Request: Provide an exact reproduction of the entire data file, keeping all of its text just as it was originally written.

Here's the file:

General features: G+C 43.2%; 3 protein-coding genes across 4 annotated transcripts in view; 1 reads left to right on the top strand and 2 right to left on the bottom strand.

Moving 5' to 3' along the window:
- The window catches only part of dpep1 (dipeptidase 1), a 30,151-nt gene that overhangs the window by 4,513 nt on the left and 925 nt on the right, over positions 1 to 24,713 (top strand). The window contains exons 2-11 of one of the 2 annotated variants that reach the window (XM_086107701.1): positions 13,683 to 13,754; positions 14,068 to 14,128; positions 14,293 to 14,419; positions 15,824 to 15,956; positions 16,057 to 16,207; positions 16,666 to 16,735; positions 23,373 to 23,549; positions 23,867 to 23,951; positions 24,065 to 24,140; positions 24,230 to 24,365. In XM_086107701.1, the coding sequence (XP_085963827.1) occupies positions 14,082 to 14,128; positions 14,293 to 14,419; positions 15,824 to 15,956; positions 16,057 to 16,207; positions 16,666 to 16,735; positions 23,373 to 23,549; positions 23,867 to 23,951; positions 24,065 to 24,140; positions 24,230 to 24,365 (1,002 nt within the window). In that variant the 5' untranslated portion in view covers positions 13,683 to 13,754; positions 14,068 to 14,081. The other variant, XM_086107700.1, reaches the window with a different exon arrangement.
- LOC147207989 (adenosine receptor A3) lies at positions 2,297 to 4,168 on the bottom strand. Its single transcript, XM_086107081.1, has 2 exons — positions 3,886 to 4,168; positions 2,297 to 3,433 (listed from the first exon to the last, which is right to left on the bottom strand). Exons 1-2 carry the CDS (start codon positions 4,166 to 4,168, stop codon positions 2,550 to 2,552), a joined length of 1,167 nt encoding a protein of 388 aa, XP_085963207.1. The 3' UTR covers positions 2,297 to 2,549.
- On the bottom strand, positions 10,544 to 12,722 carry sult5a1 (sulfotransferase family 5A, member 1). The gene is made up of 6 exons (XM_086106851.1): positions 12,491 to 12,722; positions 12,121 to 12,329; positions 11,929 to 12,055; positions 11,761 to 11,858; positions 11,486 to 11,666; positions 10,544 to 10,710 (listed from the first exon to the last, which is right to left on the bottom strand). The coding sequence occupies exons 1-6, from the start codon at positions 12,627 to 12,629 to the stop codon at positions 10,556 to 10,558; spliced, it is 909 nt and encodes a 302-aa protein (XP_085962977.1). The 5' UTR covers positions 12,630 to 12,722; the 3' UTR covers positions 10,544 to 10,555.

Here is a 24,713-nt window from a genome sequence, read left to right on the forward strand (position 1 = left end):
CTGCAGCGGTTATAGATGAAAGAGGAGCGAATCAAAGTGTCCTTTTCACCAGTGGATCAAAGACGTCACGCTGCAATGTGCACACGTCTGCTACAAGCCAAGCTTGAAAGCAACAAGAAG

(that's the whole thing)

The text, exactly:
General features: G+C 43.2%; 3 protein-coding genes across 4 annotated transcripts in view; 1 reads left to right on the top strand and 2 right to left on the bottom strand.

Moving 5' to 3' along the window:
- The window catches only part of dpep1 (dipeptidase 1), a 30,151-nt gene that overhangs the window by 4,513 nt on the left and 925 nt on the right, over positions 1 to 24,713 (top strand). The window contains exons 2-11 of one of the 2 annotated variants that reach the window (XM_086107701.1): positions 13,683 to 13,754; positions 14,068 to 14,128; positions 14,293 to 14,419; positions 15,824 to 15,956; positions 16,057 to 16,207; positions 16,666 to 16,735; positions 23,373 to 23,549; positions 23,867 to 23,951; positions 24,065 to 24,140; positions 24,230 to 24,365. In XM_086107701.1, the coding sequence (XP_085963827.1) occupies positions 14,082 to 14,128; positions 14,293 to 14,419; positions 15,824 to 15,956; positions 16,057 to 16,207; positions 16,666 to 16,735; positions 23,373 to 23,549; positions 23,867 to 23,951; positions 24,065 to 24,140; positions 24,230 to 24,365 (1,002 nt within the window). In that variant the 5' untranslated portion in view covers positions 13,683 to 13,754; positions 14,068 to 14,081. The other variant, XM_086107700.1, reaches the window with a different exon arrangement.
- LOC147207989 (adenosine receptor A3) lies at positions 2,297 to 4,168 on the bottom strand. Its single transcript, XM_086107081.1, has 2 exons — positions 3,886 to 4,168; positions 2,297 to 3,433 (listed from the first exon to the last, which is right to left on the bottom strand). Exons 1-2 carry the CDS (start codon positions 4,166 to 4,168, stop codon positions 2,550 to 2,552), a joined length of 1,167 nt encoding a protein of 388 aa, XP_085963207.1. The 3' UTR covers positions 2,297 to 2,549.
- On the bottom strand, positions 10,544 to 12,722 carry sult5a1 (sulfotransferase family 5A, member 1). The gene is made up of 6 exons (XM_086106851.1): positions 12,491 to 12,722; positions 12,121 to 12,329; positions 11,929 to 12,055; positions 11,761 to 11,858; positions 11,486 to 11,666; positions 10,544 to 10,710 (listed from the first exon to the last, which is right to left on the bottom strand). The coding sequence occupies exons 1-6, from the start codon at positions 12,627 to 12,629 to the stop codon at positions 10,556 to 10,558; spliced, it is 909 nt and encodes a 302-aa protein (XP_085962977.1). The 5' UTR covers positions 12,630 to 12,722; the 3' UTR covers positions 10,544 to 10,555.

Here is a 24,713-nt window from a genome sequence, read left to right on the forward strand (position 1 = left end):
CTGCAGCGGTTATAGATGAAAGAGGAGCGAATCAAAGTGTCCTTTTCACCAGTGGATCAAAGACGTCACGCTGCAATGTGCACACGTCTGCTACAAGCCAAGCTTGAAAGCAACAAGAAG